This year, for the first time, there’s a treatment that’s been approved broadly for babies 8 months and younger that significantly decreases the risks from an RSV infection.
The new therapy is a monoclonal antibody known by the brand name Beyfortus, or the generic name Nirsevimab. Given as a single shot, it provides five months of protection against RSV. In clinical trials, it had few side effects and reduced the number of RSV cases that led to pneumonia, bronchiolitis or medical care for the infant by 75%. For people who want a deeper dive, Brown University economist and parenting author Emily Oster has this overview.
Elena Pitzel, 10, of Milwaukie shows off her bandage after receiving a vaccination at a pediatric COVID-19 vaccine clinic held at Clackamas Town Center, Nov. 10, 2021 in Happy Valley, Ore. The clinic was offered by the Clackamas County’s Department of Public Health and offered Pfizer-BioNTech vaccines for children ages 5 through 11 years old.
Kristyna Wentz-Graff / OPB
Last fall when Oregon experienced an unusually early and large spike in RSV hospitalizations, Dr. Wendy Hasson was worrying about her own newborn at home while trying to figure out how to add more beds and capacity in the pediatric intensive care unit at Randall Children’s Hospital in Portland, where she’s the medical director.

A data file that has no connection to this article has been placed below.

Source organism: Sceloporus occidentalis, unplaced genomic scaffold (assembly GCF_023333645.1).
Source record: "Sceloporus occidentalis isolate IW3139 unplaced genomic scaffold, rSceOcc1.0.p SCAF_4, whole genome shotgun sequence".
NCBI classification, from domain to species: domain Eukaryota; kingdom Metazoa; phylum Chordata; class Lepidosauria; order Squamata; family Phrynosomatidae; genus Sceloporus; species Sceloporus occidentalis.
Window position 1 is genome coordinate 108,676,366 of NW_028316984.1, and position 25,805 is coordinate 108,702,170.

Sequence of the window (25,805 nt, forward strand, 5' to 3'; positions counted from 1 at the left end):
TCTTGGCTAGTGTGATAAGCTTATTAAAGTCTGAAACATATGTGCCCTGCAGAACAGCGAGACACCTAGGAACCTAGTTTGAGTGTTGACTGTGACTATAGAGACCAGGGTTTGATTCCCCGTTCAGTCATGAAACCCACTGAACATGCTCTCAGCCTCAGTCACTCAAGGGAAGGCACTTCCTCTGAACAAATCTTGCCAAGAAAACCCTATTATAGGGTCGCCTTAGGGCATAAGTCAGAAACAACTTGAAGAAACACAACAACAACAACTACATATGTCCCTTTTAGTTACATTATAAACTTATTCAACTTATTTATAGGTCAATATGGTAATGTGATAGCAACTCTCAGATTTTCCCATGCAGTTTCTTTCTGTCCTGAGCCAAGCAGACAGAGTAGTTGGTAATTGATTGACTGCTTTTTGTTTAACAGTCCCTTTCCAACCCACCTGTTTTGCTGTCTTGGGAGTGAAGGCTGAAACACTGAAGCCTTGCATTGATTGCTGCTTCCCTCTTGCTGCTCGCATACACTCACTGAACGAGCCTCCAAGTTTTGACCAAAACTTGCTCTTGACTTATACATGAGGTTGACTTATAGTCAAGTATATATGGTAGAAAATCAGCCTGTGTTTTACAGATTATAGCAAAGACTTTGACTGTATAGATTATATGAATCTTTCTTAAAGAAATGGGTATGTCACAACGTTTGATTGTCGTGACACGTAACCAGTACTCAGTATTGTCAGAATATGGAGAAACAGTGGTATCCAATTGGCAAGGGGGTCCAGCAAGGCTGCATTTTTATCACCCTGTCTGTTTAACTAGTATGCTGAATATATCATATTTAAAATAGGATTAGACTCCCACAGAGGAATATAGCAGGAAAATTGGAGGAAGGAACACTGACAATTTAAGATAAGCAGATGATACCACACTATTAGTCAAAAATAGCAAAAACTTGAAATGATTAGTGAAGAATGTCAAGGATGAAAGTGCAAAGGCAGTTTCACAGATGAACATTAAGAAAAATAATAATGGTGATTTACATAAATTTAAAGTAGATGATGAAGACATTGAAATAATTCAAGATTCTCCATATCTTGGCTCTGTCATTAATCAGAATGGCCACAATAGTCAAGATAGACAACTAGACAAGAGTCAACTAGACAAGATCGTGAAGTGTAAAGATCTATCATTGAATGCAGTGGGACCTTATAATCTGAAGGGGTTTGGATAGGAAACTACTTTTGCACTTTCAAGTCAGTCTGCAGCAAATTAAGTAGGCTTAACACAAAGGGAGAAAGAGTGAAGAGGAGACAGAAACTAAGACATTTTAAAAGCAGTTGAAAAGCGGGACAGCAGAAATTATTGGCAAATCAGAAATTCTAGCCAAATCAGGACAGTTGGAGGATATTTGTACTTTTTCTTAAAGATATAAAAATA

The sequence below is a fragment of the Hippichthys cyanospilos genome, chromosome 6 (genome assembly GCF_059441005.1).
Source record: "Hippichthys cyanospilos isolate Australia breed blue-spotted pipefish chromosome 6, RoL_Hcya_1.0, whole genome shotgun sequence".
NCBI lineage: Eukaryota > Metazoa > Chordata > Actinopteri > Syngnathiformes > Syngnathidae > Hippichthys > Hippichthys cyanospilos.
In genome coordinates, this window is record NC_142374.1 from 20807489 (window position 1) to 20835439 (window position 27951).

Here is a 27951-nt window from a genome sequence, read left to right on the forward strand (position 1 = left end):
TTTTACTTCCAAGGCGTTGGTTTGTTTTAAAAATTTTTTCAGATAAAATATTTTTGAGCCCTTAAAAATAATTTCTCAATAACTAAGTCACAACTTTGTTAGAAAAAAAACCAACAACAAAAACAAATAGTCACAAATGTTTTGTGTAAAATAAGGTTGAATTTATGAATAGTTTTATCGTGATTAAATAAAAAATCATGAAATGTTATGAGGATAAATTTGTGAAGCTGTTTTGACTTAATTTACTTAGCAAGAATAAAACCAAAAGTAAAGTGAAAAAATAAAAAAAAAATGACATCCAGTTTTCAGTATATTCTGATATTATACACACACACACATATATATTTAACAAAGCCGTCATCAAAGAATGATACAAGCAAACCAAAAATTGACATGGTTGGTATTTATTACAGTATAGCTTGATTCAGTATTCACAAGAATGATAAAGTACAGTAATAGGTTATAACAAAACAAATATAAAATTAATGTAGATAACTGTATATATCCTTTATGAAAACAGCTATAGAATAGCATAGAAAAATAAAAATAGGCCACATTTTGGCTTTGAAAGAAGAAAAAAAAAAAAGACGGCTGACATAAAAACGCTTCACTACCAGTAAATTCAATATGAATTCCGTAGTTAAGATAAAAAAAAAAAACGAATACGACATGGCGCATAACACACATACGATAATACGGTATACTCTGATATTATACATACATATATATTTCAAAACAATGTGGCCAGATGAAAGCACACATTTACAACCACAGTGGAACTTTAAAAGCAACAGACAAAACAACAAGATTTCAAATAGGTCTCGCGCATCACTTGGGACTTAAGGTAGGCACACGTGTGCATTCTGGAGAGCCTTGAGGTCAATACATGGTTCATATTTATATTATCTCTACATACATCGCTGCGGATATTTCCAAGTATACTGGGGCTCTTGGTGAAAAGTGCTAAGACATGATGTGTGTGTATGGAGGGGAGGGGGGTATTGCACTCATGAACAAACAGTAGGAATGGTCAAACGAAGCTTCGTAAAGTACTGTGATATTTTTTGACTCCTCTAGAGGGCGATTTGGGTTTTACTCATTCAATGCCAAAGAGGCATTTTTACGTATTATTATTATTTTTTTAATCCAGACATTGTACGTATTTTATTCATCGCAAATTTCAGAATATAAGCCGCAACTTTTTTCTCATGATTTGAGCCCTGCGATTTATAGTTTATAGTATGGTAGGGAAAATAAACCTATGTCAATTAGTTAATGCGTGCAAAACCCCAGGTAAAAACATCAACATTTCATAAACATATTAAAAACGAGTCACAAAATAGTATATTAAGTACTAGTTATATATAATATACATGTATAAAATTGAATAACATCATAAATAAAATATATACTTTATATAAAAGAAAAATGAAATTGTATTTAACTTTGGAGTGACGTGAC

Hasson said if this antibody shot had been available for her infant last year, “I would have been hammering down the door to get this therapy.”
RSV cases in the U.S. dropped sharply during the first two years of the COVID-19 pandemic, likely due to measures that slowed much disease spread like masking and social distancing. Cases rebounded hard last year.
Hasson said she can’t predict what will happen with RSV this respiratory season. There are too many unknowns. However, the Southern Hemisphere, which can offer some clues because their respiratory season happens earlier, has had a pretty high RSV season for a second year in a row.
“I’m preparing myself for there to be a pretty significant RSV season again,” she said.
Hasson said the vast majority of infants survive RSV, including those who need ICU care. But it’s a traumatic experience that any family would want to avoid. The sickest infants may need to be placed on a ventilator and spend weeks recovering from the infection.
Having such a serious infection can make it harder for an infant to breast or bottle feed and breathe well longer term. It can also stress families that need to take significant time off work while their child is recovering.
“It can affect your family weeks, months or years down the road,” Hasson said.
The monoclonal antibody preventative treatment has received full federal approval. The Oregon Health Authority will be providing it to Oregon Health Plan members, tribal members and uninsured infants for free. For everyone else, it will be available on the commercial market, through health care providers, clinics, health systems and pharmacies.
Providers in Oregon started ordering the treatment in August. Hasson hasn’t heard what the general timeline is for delivery, and didn’t know of any clinics that have received it yet.
“If you go into your pediatrics clinic, it’s probably not available yet, but it may be in the coming weeks,” she said.